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78138 Facilitation

Requisite(s): (78101c Postgraduate Legal Research AND 79771 Dispute Resolution) OR ((22 credit points of completed study in spk(s): C07122 Graduate Diploma Legal Studies OR 22 credit points of completed study in spk(s): C04147 Master of Legal Studies OR 22 credit points of completed study in spk(s): C07074 Graduate Diploma Legal Studies OR 22 credit points of completed study in spk(s): C04264 Master of Legal Studies) AND 79771 Dispute Resolution) OR (70107c Principles of Company Law AND 79771 Dispute Resolution AND (94 credit points of completed study in spk(s): C04236 Juris Doctor OR 142 credit points of completed study in spk(s): C04250 Juris Doctor Master of Business Administration OR 94 credit points of completed study in spk(s): C04363 Juris Doctor Master of Intellectual Property OR 94 credit points of completed study in spk(s): C04364 Juris Doctor Graduate Certificate Trade Mark Law and Practice) AND 70106c Principles of Public International Law) OR (94 credit points of completed study in spk(s): C04320 Juris Doctor Graduate Certificate Professional Legal Practice AND 70106 Principles of Public International Law AND 79771 Dispute Resolution)
The lower case 'c' after the subject code indicates that the subject is a corequisite. See definitions for details.
These requisites may not apply to students in certain courses.
There are course requisites for this subject. See access conditions.
Anti-requisite(s): 78137 Facilitation


Facilitative processes are used in the resolution of a broad range of multi-party disputes where mediation and conciliation processes are not indicated. The subject examines the design and use of these processes in:

  • the public arena, such as environmental and other multi-party disputes involving governmental and quasi-governmental, social and community concerns
  • the juvenile and adult criminal justice system
  • family and civil law systems, such as in the resolution of family welfare disputes and multi-party family or community-based disputes
  • schools and other educational organisations and other institutions where the needs of community behaviour require disciplinary systems that are both restorative and educational.

This subject covers the range of facilitative processes and techniques applied to the resolution of disputes in both the public and private arenas. Students are introduced to the extensive scholarship, strategies and skills that are required for the resolution of disputes using consultative, consensus-seeking and restorative processes with the assistance of a facilitator.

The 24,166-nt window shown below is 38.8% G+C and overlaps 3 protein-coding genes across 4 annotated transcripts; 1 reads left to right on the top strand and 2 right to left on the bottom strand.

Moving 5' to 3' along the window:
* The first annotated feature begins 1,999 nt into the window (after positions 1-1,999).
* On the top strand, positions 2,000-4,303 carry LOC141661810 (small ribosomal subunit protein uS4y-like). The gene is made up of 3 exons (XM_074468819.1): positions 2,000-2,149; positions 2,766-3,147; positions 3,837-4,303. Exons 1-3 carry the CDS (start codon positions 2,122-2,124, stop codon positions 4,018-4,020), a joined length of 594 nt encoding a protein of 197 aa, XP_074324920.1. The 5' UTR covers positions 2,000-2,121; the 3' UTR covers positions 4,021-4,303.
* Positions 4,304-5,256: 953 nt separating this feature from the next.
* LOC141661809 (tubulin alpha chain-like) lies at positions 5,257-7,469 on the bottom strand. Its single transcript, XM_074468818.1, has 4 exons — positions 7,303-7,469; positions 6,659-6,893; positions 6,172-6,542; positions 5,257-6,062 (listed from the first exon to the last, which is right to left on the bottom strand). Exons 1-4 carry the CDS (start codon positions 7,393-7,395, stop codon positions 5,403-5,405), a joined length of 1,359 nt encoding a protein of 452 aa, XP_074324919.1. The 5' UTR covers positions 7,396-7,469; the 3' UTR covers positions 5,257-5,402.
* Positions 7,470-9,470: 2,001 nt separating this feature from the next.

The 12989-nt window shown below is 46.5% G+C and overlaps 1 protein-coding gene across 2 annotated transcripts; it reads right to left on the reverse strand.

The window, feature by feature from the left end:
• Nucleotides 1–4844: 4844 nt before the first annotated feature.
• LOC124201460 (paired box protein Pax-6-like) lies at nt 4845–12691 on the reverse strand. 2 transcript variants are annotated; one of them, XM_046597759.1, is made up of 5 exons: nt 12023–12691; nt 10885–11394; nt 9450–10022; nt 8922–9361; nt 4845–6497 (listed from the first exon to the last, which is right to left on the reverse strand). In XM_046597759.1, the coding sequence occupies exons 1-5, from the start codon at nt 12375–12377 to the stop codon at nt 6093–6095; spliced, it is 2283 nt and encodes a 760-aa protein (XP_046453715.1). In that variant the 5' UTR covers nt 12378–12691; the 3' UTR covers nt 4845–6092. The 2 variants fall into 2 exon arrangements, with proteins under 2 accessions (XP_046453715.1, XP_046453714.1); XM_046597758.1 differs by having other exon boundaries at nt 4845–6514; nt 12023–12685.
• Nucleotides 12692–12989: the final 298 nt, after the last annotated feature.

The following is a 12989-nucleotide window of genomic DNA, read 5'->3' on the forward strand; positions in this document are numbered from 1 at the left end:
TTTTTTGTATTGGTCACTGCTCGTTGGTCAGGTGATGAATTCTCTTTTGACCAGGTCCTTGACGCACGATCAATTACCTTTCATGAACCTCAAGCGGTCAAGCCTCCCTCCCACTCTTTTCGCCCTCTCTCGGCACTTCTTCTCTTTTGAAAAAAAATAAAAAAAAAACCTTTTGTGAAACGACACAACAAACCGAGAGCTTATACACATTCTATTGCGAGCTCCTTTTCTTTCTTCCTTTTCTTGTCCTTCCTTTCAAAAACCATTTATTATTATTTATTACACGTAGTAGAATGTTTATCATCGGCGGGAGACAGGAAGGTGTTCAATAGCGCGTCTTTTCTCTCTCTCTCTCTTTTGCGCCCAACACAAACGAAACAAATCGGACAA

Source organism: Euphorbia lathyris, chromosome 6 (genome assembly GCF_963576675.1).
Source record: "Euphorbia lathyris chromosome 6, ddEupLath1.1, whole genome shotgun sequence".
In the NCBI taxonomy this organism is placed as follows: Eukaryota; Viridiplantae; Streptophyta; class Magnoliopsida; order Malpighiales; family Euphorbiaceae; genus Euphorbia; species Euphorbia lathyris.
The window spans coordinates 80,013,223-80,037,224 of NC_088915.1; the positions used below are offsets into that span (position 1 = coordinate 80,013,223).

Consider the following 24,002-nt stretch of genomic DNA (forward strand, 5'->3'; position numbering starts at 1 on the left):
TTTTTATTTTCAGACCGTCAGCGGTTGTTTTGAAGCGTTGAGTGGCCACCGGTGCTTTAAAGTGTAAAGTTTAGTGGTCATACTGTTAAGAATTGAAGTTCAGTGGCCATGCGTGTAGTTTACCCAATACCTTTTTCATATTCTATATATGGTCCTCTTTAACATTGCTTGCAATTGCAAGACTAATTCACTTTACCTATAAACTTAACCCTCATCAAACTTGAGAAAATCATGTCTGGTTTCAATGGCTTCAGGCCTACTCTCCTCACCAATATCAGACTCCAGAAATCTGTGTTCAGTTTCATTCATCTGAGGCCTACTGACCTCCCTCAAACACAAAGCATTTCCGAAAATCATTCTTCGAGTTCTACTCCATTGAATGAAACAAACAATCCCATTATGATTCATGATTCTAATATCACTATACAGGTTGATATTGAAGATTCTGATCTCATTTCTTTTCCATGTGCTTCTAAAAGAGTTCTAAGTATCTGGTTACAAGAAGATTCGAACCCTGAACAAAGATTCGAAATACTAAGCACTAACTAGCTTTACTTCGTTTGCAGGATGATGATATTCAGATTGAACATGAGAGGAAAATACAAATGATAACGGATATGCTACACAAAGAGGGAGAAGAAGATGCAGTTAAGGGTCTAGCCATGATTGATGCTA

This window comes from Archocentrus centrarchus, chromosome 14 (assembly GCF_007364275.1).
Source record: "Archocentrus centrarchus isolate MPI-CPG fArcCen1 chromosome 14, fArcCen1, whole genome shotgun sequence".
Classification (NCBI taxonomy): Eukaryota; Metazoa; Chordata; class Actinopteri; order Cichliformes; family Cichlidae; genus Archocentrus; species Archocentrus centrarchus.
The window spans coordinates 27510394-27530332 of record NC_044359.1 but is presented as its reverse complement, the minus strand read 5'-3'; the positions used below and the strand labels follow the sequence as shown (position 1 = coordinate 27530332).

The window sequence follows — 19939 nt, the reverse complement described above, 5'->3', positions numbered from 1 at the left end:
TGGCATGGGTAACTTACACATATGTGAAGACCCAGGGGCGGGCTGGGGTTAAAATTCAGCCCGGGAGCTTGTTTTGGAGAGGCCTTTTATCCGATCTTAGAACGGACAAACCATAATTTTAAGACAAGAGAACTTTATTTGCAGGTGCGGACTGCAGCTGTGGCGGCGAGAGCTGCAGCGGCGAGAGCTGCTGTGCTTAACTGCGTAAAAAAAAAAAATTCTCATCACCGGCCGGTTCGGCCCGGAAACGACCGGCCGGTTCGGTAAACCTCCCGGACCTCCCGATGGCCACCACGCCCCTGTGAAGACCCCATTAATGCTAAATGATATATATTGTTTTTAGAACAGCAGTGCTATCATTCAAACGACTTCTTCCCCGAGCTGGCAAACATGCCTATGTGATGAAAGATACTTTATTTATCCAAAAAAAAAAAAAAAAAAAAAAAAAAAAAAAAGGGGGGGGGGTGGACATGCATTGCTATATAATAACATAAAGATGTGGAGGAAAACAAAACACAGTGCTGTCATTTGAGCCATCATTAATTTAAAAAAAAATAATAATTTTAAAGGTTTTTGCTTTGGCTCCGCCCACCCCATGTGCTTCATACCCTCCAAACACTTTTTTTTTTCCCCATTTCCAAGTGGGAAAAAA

Facilitation is taught over a four-day intensive block that is designed to provide a participatory and engaging approach to learning and applying facilitative theory and practice. Through case studies, role-plays and exercises, students engage with, and practise, different approaches and skills used in facilitative processes. Interactive lectures and group discussions assist students to explore the concept that a process, required to address concerns of parties to a dispute, can provide a satisfying and effective outcome that also has the possibility of being transformative for the participants and for the community. The subject also involves students in the critical study of the scholarship, the philosophy and values, the skills and the issues arising out of the application of these facilitative processes. Finally, students may choose their area of research for a written paper and seminar presentation.

Detailed subject description.

Fee information

Information to assist with determining the applicable fee type can be found at Understanding fees.

Access conditions

Note: The requisite information presented in this subject description covers only academic requisites. Full details of all enforced rules, covering both academic and admission requisites, are available at access conditions and My Student Admin.